There is something fascinating about the things we want. The way we are motivated to capture our desires and goals can be a tricky thing. Sometimes it seems that we can want something so bad and go to great lengths to get it. After we find what we are searching for we can quickly loose our desire for it all together. With Valentine’s Day still in the shadow behind us it may be the perfect time to reflect on those feelings of remorse and why they might arise.
The morning after a night of indulgences we can sometimes find that we are not only dissatisfied but utterly disgusted with ourselves and the decisions we’ve made. If we’ve had a night of heavy drinking we could vow, in a state of aching hangover to never drink again. If we wake up next to someone we don’t find desirable it serves as a reminder that we need to make better decisions. But time and time again we repeat the same mistakes. So the question is ‘why?’
It could possible be that we are inherently weak and fall victim to our desires to frequently. It might mean that we need to practice will power and develop a discipline that allows us to resist temptation and see situations more objectively. That could be true.
On the other hand it could also be true that we may have simple satisfied this tiny desire and what may on some level resonate as disgust is simply satisfaction. We like to think of ourselves as more intelligent beings than our animal counterparts whether or not there is an actual difference is up to much debate.
If we are indeed more intelligent beings then why do we so often give in to our most basic desires? Animal tendencies are what lead so much of our decisions, we trust our intellect to a degree but when things really come down to the wire logic and reason fail and we have to trust our gut, heart, or soul. No matter what you call it, that sixth sense is often the thing that leads us down the road we do not want to go down and has us waking up the next day regretting our choices.
But, if we recognize that what we may be feeling in these moments of remorse may be some form of guilt, disappointment, or the discomfort of seeing ourselves for who we really are we may actually become better at managing when we decide to follow our carnal motivations or not. After all every action has an equal an opposite reaction so lets apply that here.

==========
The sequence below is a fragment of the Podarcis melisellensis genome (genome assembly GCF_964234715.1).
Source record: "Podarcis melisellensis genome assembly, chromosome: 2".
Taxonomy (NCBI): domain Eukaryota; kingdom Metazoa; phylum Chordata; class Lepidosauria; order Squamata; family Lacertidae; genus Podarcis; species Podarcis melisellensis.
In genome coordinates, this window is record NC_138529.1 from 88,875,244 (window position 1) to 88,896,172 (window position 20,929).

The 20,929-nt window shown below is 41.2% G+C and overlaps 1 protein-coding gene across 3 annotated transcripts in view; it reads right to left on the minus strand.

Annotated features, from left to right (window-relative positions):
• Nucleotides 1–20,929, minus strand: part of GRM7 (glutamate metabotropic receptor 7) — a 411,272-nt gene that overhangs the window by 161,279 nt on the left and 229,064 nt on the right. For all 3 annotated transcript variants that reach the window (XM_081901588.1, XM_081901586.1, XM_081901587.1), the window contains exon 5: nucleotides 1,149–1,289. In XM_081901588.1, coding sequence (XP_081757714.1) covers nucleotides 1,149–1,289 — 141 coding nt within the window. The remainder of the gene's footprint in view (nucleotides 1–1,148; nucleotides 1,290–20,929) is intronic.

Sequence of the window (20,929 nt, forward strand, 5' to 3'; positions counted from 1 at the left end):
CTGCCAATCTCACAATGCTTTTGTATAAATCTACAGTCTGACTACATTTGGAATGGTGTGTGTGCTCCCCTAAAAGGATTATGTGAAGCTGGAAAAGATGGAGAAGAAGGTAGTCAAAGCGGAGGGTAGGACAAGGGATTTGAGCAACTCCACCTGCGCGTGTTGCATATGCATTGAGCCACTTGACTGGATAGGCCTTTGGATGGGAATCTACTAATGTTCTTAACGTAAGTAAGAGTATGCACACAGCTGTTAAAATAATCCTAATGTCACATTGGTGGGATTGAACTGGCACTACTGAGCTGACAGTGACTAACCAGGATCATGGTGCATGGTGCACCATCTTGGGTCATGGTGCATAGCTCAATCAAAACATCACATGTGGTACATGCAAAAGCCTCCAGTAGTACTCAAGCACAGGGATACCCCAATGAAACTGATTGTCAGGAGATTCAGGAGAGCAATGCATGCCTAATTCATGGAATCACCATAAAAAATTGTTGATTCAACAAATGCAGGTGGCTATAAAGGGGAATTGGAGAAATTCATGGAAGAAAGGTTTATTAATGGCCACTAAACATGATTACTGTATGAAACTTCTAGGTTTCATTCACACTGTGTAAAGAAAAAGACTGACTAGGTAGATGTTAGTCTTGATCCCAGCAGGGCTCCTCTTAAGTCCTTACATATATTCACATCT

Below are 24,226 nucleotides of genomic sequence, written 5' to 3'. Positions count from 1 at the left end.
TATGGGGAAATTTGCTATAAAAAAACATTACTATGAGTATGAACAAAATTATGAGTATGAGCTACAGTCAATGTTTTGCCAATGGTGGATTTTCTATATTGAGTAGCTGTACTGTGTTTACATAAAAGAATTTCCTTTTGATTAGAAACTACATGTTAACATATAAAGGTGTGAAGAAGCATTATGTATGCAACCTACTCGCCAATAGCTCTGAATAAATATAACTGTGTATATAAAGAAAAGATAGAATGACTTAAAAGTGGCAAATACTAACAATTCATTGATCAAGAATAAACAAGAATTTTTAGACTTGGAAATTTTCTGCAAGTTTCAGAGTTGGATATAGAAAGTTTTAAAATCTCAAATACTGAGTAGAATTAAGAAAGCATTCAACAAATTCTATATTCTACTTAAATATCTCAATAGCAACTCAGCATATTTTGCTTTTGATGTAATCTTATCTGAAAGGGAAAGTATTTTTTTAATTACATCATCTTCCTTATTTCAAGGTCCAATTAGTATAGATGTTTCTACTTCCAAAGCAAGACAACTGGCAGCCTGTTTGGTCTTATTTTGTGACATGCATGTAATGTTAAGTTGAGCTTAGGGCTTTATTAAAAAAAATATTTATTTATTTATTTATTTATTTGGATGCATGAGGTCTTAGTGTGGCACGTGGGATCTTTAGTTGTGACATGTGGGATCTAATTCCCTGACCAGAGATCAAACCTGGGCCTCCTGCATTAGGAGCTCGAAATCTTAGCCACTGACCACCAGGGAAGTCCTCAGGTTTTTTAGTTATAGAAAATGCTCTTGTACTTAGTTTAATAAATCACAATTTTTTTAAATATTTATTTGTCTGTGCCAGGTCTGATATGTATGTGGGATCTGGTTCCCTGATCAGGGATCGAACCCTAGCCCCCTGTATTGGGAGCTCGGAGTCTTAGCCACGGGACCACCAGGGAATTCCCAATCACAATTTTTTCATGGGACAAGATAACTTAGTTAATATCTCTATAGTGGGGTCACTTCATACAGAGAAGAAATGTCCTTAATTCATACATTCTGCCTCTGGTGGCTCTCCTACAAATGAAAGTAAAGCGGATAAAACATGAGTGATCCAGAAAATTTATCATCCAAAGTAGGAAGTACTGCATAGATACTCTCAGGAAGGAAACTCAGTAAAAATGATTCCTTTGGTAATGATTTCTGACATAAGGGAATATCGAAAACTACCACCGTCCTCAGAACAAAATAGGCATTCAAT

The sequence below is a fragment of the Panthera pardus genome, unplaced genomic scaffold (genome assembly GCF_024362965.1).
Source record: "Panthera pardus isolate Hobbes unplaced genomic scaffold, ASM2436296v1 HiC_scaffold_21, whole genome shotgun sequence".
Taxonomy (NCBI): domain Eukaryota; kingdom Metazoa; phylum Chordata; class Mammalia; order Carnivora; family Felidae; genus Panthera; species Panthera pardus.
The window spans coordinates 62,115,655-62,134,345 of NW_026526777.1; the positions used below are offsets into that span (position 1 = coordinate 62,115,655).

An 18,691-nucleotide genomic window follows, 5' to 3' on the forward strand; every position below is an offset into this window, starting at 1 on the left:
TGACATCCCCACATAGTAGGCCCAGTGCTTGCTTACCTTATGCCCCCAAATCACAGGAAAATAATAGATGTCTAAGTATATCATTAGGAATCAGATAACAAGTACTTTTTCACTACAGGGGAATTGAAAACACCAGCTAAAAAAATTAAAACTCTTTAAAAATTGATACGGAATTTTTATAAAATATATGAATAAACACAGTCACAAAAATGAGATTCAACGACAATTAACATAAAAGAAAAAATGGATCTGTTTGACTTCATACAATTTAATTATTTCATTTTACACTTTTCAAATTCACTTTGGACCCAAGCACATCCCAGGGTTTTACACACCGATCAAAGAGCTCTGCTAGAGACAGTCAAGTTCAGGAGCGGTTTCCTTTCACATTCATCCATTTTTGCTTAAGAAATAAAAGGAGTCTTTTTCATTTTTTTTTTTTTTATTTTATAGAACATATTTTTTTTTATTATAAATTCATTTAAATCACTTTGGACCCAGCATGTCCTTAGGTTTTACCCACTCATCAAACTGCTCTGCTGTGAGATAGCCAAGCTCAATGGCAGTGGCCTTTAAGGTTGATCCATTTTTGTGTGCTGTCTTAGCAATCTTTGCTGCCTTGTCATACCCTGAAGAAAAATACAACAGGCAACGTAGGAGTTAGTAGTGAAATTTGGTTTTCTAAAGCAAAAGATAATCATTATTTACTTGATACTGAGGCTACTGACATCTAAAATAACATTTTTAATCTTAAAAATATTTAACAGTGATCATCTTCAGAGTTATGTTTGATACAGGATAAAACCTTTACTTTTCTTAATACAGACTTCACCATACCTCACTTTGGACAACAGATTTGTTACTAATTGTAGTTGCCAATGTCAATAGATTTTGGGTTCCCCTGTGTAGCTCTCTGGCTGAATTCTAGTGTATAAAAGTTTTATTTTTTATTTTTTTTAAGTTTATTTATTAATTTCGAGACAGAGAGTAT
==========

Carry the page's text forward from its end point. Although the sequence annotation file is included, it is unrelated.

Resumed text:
There is inside of us the part who tells us to live in the moment and just “go for it” and there is the person inside who tells us we need to think about the repercussions of this action and what it might mean for our long term future. This dialogue isn’t just occurring in the moments of decision making but it is also occurring in the moments of appraisal of the results.
When you have a head ache and are waking in bed next to someone who has smelly breath and crust in their eyes it is really easy for your pragmatic future thinking self to say “I told you so.” But this is a bias that is heightened by the results of the situation and can cause feelings of remorse that have no place in the appraisal of the night before.
Imagine if you had just eaten a great meal and are completely stuffed and someone offers you a big piece of cake. No matter how much you may like cake, in that moment more food is the last thing you want to see because you’ve already had your fill. As you sit back in your chair and loosen your belt a soft glow overtakes you as you bask in the happy feeling of fullness you feel. But then the check comes and you are reminded that you still need to pay and even worse, have to drive home.
You are in a completely different situation than when you walked in to the restaurant hungry. You ate a lot because you needed food, and you kept eating because it pleased you to do so. To critique the situation from the place of fullness, and with the bill staring you in the face is only going to end in a negative perspective.
To really judge the decision as a win or loss you have to qualify every little bit of food, or in the case of the morning after, every kiss, and sip, and smile. Then you can really ask yourself if it was “worth” it. Do not be unfair to yourself and look only at the cost of the experience. For reason to truly be our ally we must employ it comprehensively. Not only measuring inches along our journey towards a specific destination, but enjoying the process of each step along the way.